Meanwhile, everything else in the OS, plus all your personal files, are designated in a writeable volume, as usual, within the same container. Then Apple glues these two volumes together in an APFS volume group, and makes their common areas (like the Applications folder) appear as a single folder via gluing the complementary files togehter with firmlinks. It’s all crazy complicated and insane. If you go looking in the basement, you’ll see two Applications folders on two volumes, each containing different things. But the Finder shows them to you as one.

Copies that don’t take up twice as much space

In HFS+, or really most file systems, if you duplicate a file (or folder), it writes a copy of all that file’s data, which, depending on its size, can take a while, and then, logically enough, you get a second file that takes up exactly as much space as the first one.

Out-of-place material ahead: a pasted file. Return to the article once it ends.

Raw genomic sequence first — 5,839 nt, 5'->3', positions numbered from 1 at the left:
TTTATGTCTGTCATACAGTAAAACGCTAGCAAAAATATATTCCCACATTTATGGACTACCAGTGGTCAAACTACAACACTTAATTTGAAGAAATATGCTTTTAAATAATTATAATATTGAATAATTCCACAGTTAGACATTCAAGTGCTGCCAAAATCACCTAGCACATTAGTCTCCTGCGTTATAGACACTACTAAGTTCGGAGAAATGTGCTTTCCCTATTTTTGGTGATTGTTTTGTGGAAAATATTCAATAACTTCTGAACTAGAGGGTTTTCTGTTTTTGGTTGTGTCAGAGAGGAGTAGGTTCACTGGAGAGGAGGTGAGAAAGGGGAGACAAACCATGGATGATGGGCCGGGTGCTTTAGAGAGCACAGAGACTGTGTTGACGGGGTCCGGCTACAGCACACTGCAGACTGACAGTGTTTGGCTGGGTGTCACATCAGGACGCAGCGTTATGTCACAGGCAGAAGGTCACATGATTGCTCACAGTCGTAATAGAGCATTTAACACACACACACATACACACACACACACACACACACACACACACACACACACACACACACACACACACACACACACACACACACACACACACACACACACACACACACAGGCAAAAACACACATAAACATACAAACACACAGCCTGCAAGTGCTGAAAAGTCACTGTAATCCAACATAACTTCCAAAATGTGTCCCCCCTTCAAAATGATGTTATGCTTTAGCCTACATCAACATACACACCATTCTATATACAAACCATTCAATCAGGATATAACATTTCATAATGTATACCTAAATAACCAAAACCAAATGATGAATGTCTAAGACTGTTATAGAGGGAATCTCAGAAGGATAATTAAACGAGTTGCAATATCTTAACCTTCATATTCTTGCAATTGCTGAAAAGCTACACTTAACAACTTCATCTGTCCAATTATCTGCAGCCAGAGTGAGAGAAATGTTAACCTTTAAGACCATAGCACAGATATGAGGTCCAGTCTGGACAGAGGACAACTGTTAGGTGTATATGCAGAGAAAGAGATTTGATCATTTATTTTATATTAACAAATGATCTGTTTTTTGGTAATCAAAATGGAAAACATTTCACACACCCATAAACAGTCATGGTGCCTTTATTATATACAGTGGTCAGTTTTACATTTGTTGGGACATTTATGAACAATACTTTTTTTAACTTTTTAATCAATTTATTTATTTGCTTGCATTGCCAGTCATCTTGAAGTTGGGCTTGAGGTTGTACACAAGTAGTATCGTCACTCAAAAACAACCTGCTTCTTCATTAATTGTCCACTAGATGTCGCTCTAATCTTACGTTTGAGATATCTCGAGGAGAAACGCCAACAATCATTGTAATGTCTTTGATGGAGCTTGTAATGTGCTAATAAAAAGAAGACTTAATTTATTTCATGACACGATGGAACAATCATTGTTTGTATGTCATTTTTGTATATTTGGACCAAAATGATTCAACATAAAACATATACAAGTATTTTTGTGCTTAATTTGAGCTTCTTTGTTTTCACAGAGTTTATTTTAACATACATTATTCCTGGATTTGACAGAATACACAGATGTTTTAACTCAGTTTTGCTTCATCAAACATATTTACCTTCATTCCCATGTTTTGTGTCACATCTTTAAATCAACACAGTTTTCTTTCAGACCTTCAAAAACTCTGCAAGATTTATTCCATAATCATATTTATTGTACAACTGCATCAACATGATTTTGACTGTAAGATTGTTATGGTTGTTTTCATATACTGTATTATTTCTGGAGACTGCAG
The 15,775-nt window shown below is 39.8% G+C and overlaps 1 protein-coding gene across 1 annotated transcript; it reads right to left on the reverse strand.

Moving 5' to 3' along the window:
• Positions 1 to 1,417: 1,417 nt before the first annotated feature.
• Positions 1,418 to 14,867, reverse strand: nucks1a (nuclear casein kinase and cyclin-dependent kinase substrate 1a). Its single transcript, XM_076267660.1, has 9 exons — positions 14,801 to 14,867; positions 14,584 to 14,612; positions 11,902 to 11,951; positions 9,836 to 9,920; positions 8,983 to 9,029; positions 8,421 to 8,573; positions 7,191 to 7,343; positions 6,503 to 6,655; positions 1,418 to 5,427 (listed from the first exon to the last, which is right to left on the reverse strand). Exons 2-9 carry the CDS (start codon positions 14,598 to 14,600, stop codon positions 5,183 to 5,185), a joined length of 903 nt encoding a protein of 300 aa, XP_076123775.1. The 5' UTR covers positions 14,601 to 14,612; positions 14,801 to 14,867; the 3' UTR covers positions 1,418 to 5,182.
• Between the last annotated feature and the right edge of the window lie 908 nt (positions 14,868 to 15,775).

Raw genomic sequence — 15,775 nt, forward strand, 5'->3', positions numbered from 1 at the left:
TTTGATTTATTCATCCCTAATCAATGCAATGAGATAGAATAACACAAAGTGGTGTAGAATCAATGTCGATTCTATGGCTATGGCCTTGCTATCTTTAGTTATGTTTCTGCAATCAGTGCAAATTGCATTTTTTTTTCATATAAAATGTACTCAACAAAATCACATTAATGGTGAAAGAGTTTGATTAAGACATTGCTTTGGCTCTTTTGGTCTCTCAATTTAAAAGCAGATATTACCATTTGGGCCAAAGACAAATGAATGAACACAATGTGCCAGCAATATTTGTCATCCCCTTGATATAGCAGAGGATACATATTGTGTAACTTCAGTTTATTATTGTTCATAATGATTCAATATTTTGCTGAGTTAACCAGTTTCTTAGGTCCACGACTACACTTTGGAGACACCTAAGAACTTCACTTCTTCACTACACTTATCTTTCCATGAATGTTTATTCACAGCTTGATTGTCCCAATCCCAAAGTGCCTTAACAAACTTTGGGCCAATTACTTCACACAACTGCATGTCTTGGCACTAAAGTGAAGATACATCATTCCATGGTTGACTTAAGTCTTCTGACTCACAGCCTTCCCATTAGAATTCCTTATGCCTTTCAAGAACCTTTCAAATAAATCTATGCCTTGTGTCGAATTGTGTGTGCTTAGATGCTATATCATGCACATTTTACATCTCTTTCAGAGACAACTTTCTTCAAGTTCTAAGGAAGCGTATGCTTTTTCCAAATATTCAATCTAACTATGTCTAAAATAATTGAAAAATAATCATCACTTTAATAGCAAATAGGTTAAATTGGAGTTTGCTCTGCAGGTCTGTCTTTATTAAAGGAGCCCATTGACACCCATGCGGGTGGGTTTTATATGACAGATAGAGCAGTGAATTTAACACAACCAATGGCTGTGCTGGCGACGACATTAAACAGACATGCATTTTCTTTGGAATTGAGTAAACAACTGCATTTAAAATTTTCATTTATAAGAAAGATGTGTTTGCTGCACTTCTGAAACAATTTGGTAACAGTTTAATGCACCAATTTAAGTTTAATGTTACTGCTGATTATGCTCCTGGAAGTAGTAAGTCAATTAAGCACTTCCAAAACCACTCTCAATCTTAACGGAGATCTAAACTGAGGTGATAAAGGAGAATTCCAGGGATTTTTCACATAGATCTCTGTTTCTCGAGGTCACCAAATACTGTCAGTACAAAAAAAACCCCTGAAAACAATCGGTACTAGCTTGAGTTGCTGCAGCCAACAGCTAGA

In APFS, something cool and crazy happens. What I just described is what looks like what happens. And your second file does in fact appear to take up as much space as the first one. But it doesn’t. It takes up almost nothing. That’s because what gets copied is not the file data itself, but just a reference to it. You can’t actually see that this happened, other than that it only took a few seconds to copy even a very large file or folder. And in fact it can be quite confusing, because the math on your drive no longer makes sense. If you had a 50 GB file and copy it under APFS, it looks like you’re using up 100 GB of whatever you have available. But you’re not. You’re still using 50 GB.

If you then open the second file, and change it, APFS only saves the parts of the data that changed, and changes its internal referencing so that the copied file now reflects the same data in the original that has not changed, except for the new parts that you have changed. So, in the example above, if you changed, say, 5 GB of data in the file, the two files now together occupy, in reality, 55 GB. This is known as copy-on-write, and is completely bananas.